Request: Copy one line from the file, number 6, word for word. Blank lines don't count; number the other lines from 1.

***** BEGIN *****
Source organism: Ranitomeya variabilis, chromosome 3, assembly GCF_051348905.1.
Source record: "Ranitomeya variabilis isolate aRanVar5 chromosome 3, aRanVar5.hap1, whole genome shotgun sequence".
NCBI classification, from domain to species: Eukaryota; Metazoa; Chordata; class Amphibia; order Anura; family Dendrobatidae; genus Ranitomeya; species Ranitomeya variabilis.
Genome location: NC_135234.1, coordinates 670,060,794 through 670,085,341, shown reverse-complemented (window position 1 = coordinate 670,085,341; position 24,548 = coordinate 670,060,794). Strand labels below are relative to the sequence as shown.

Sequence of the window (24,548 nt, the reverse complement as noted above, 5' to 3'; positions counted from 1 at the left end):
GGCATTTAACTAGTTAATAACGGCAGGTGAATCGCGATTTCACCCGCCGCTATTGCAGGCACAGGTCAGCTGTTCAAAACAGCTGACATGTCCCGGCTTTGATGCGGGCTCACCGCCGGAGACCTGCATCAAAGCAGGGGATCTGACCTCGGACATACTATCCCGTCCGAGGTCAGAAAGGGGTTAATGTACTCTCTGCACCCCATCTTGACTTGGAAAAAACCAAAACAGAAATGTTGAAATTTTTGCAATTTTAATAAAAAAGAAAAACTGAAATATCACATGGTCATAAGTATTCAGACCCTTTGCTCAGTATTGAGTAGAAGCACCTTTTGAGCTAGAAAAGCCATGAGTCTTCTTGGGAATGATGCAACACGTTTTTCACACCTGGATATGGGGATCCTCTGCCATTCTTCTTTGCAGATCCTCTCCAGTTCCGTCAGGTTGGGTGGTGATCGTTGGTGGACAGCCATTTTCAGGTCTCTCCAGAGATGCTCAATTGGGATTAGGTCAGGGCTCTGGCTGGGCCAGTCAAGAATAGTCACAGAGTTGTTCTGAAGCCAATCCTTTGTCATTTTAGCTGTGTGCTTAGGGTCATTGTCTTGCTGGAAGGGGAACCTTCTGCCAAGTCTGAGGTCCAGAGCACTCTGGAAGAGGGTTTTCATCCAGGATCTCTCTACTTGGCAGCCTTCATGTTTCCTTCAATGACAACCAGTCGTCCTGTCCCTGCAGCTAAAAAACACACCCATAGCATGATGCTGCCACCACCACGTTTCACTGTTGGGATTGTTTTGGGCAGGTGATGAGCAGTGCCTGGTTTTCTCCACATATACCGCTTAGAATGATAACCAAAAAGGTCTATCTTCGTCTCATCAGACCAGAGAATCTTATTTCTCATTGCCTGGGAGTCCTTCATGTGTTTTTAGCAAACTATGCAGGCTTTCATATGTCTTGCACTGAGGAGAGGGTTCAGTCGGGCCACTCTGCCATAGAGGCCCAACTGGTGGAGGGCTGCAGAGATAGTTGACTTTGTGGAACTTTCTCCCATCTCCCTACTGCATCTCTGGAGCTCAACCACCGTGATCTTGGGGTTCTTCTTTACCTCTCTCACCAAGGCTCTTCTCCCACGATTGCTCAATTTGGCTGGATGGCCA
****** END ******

GGCATTTAACTAGTTAATAACGGCAGGTGAATCGCGATTTCACCCGCCGCTATTGCAGGCACAGGTCAGCTGTTCAAAACAGCTGACATGTCCCGGCTTTGATGCGGGCTCACCGCCGGAGACCTGCATCAAAGCAGGGGATCTGACCTCGGACATACTATCCCGTCCGAGGTCAGAAAGGGGTTAATGTACTCTCTGCACCCCATCTTGACTTGGAAAAAACCAAAACAGAAATGTTGAAATTTTTGCAATTTTAATAAAAAAGAAAAACTGAAATATCACATGGTCATAAGTATTCAGACCCTTTGCTCAGTATTGAGTAGAAGCACCTTTTGAGCTAGAAAAGCCATGAGTCTTCTTGGGAATGATGCAACACGTTTTTCACACCTGGATATGGGGATCCTCTGCCATTCTTCTTTGCAGATCCTCTCCAGTTCCGTCAGGTTGGGTGGTGATCGTTGGTGGACAGCCATTTTCAGGTCTCTCCAGAGATGCTCAATTGGGATTAGGTCAGGGCTCTGGCTGGGCCAGTCAAGAATAGTCACAGAGTTGTTCTGAAGCCAATCCTTTGTCATTTTAGCTGTGTGCTTAGGGTCATTGTCTTGCTGGAAGGGGAACCTTCTGCCAAGTCTGAGGTCCAGAGCACTCTGGAAGAGGGTTTTCATCCAGGATCTCTCTACTTGGCAGCCTTCATGTTTCCTTCAATGACAACCAGTCGTCCTGTCCCTGCAGCTAAAAAACACACCCATAGCATGATGCTGCCACCACCACGTTTCACTGTTGGGATTGTTTTGGGCAGGTGATGAGCAGTGCCTGGTTTTCTCCACATATACCGCTTAGAATGATAACCAAAAAGGTCTATCTTCGTCTCATCAGACCAGAGAATCTTATTTCTCATTGCCTGGGAGTCCTTCATGTGTTTTTAGCAAACTATGCAGGCTTTCATATGTCTTGCACTGAGGAGAGGGTTCAGTCGGGCCACTCTGCCATAGAGGCCCAACTGGTGGAGGGCTGCAGAGATAGTTGACTTTGTGGAACTTTCTCCCATCTCCCTACTGCATCTCTGGAGCTCAACCACCGTGATCTTGGGGTTCTTCTTTACCTCTCTCACCAAGGCTCTTCTCCCACGATTGCTCAATTTGGCTGGATGGCCA